Election 2012

Meet Barack Obama

Here’s the scoop on the President’s life

August 27, 2012
SAUL LOEB—AFP/GETTY IMAGES

Where did Barack Obama grow up? Find out all about his early years

Barack Obama, Jr. was born on August 4, 1961, in Hawaii. The name Barack comes from the Arabic and the Swahili words meaning "blessed." Obama's parents were students at the University of Hawaii at Manoa when they first met. His father, Barack Obama, Sr. was from Nyanza Province, Kenya, and his mother, Ann Dunham, was from Wichita, Kansas.

Young Traveler

When he was just two years old, young Barack's parents separated. His father eventually moved back to Kenya. His mother stayed in Hawaii. She later married Lolo Soetoro, a University of Hawaii student from Indonesia. The family eventually moved to Jakarta, Indonesia. There, his half sister, Maya, was born. Barry, as his friends and family liked to call him, lived in Indonesia for four years.

When Barry was ten years old, he moved back to the United States to live with his maternal grandparents, Stanley and Madelyn Dunham, in Hawaii. He attended Punahou, a prep school, and filled his days body surfing, hanging out with friends and playing basketball. He loved to play basketball. Even today, Obama plays in regular pick-up games with friends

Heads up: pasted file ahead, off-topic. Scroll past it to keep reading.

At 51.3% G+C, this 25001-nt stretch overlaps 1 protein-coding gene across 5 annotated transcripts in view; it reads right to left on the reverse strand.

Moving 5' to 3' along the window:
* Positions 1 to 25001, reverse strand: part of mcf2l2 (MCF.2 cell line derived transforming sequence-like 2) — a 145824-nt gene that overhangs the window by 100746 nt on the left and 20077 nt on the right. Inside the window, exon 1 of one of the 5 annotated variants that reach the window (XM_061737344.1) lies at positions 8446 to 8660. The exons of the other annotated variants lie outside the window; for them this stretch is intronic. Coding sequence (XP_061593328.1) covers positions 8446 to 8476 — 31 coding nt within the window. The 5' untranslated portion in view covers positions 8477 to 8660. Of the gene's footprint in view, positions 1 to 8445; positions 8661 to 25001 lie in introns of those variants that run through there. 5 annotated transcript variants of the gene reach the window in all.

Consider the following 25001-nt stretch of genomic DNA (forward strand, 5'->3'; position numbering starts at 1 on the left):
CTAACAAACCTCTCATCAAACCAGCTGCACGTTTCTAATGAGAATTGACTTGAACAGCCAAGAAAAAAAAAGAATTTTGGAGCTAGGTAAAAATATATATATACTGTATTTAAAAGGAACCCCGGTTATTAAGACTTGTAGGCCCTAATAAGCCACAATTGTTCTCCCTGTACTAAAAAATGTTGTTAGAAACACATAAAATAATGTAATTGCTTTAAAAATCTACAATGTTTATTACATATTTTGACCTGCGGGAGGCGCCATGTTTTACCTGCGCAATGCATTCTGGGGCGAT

Before he was President, Barack Obama was a senator living in Chicago, Illinois.

MANUEL BALCE CENETA—AP
Before he was President, Barack Obama was a U.S. senator.

College and Beyond

For college, Obama went to Occidental College in Los Angeles, California. He later transferred to Columbia University in New York City. During his college years, Obama started going by his full name, Barack.

Obama went on to earn his law degree from Harvard University, become a civil rights lawyer and law professor. Obama met his future wife, Michelle Robinson, in Chicago, Illinois. They later married and had two daughter: Malia, now 14, and Sasha, now 11.

Obama served as an Illinois State Senator for eight years. In 2004, he was elected to the U.S. Senate. At the 2004 Democratic National Convention, Obama gave a speech that captured listeners' attention and helped him gain enough recognition to begin vying for the 2008 Democratic presidential nomination.

On January 20, 2009, history was made when Barack Obama became the 44th President of the United States—and the first African American to hold the nation's highest office. Two million people stood outside the Capitol Building in Washington, D.C., to hear Obama's Inaugural speech. Obama hopes to win a second term in office in Election 2012. Joe Biden is Obama’s vice-presidential running mate.


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